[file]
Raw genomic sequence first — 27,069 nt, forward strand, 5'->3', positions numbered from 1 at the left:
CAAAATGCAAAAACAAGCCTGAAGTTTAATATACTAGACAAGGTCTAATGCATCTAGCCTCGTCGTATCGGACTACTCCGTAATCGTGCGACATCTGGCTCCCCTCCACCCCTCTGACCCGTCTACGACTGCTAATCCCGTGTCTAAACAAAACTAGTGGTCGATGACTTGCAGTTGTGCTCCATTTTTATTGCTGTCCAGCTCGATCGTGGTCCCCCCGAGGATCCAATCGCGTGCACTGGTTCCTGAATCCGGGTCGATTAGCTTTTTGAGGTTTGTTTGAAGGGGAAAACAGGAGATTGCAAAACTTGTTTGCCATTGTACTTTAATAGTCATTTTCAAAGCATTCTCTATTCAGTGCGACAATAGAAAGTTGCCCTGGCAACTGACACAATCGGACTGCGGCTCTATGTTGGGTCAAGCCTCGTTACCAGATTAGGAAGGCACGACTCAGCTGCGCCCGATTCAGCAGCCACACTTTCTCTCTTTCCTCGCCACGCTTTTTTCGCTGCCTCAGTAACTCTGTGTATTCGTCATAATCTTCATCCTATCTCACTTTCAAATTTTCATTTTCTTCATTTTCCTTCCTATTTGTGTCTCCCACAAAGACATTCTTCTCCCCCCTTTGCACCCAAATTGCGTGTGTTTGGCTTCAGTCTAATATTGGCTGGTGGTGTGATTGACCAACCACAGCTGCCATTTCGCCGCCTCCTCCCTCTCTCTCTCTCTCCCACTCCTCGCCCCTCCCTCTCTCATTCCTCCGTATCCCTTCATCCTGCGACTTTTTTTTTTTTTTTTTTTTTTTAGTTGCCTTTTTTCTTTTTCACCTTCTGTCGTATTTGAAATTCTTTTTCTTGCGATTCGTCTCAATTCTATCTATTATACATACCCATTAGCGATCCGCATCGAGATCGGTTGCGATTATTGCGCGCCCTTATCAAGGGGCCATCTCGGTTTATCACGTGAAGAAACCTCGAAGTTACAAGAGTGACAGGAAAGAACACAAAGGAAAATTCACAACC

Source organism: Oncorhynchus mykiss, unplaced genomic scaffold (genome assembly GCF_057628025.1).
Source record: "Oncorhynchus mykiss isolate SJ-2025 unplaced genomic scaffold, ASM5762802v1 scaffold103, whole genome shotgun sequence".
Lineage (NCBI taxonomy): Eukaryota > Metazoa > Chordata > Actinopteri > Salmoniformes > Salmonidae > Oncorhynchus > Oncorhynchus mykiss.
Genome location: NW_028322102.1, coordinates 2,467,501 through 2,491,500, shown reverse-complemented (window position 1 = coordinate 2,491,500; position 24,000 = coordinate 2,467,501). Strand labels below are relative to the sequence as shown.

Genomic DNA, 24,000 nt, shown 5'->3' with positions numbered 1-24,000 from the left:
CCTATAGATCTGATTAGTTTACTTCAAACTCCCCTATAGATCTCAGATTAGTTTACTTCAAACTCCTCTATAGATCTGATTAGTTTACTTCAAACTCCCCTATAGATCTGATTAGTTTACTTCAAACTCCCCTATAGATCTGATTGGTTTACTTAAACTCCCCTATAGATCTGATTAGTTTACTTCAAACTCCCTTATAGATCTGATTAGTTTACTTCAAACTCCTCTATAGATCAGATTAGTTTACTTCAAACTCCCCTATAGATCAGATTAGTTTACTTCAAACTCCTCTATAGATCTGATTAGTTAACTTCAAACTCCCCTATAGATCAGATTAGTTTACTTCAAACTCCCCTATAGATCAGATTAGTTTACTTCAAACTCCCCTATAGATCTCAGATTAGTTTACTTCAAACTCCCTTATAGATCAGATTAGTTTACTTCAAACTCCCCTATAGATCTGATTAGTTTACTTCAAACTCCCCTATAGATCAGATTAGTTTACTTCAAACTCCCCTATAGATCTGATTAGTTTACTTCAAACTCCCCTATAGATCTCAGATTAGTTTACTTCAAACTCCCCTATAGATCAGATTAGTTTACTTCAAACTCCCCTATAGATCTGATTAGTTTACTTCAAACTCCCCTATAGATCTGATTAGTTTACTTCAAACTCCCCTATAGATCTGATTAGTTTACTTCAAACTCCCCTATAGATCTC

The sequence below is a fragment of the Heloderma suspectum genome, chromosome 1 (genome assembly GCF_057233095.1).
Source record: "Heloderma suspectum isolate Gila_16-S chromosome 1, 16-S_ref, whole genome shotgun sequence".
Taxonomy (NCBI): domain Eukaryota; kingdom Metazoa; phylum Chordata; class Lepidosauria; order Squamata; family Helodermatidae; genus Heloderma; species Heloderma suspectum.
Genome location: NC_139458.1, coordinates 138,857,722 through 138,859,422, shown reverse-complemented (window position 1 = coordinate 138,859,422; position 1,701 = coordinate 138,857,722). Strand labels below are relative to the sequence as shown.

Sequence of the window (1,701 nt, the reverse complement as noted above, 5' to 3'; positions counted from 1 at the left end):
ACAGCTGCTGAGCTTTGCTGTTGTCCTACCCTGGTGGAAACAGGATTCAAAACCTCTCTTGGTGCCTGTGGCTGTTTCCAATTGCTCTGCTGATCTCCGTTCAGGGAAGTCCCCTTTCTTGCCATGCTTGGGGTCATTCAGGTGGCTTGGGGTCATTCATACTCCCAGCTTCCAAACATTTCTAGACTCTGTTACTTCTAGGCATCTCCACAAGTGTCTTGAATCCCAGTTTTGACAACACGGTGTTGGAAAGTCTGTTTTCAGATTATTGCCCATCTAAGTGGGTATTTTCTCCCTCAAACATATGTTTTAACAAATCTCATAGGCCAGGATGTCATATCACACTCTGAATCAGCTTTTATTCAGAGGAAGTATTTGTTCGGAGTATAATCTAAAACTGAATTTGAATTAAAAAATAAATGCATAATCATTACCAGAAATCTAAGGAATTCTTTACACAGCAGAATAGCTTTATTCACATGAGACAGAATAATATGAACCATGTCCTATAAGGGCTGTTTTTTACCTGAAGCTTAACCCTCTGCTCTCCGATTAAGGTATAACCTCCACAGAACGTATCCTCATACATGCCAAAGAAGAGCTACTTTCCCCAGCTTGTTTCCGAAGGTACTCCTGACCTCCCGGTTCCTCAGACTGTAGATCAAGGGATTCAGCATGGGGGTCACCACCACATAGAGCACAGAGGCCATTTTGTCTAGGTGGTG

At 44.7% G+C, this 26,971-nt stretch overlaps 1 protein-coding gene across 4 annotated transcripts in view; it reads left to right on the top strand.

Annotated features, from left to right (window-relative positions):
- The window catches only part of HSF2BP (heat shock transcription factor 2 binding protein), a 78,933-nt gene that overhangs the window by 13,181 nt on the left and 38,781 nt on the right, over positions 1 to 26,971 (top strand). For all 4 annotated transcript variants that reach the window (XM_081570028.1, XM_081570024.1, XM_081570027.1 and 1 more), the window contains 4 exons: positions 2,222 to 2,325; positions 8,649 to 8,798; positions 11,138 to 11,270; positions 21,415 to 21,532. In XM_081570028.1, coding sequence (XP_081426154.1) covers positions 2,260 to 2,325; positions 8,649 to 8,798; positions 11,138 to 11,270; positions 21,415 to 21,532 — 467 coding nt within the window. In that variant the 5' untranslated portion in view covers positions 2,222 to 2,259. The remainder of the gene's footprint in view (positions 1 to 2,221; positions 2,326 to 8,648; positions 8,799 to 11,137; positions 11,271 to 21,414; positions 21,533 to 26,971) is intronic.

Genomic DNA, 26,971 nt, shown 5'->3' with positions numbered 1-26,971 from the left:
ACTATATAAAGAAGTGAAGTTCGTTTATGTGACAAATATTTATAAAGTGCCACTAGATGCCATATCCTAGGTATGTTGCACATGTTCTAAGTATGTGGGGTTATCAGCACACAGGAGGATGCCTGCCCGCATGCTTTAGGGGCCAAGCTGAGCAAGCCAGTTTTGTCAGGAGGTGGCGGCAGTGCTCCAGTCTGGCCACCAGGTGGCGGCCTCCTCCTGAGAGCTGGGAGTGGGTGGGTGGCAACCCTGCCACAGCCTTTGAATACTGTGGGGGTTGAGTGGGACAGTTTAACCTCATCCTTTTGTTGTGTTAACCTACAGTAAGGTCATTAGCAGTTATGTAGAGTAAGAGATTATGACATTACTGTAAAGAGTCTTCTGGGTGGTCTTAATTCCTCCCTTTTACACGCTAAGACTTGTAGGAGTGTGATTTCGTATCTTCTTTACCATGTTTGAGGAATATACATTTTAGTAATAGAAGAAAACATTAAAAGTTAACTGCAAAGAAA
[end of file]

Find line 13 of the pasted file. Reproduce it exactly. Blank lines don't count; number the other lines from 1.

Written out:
Sequence of the window (1,701 nt, the reverse complement as noted above, 5' to 3'; positions counted from 1 at the left end):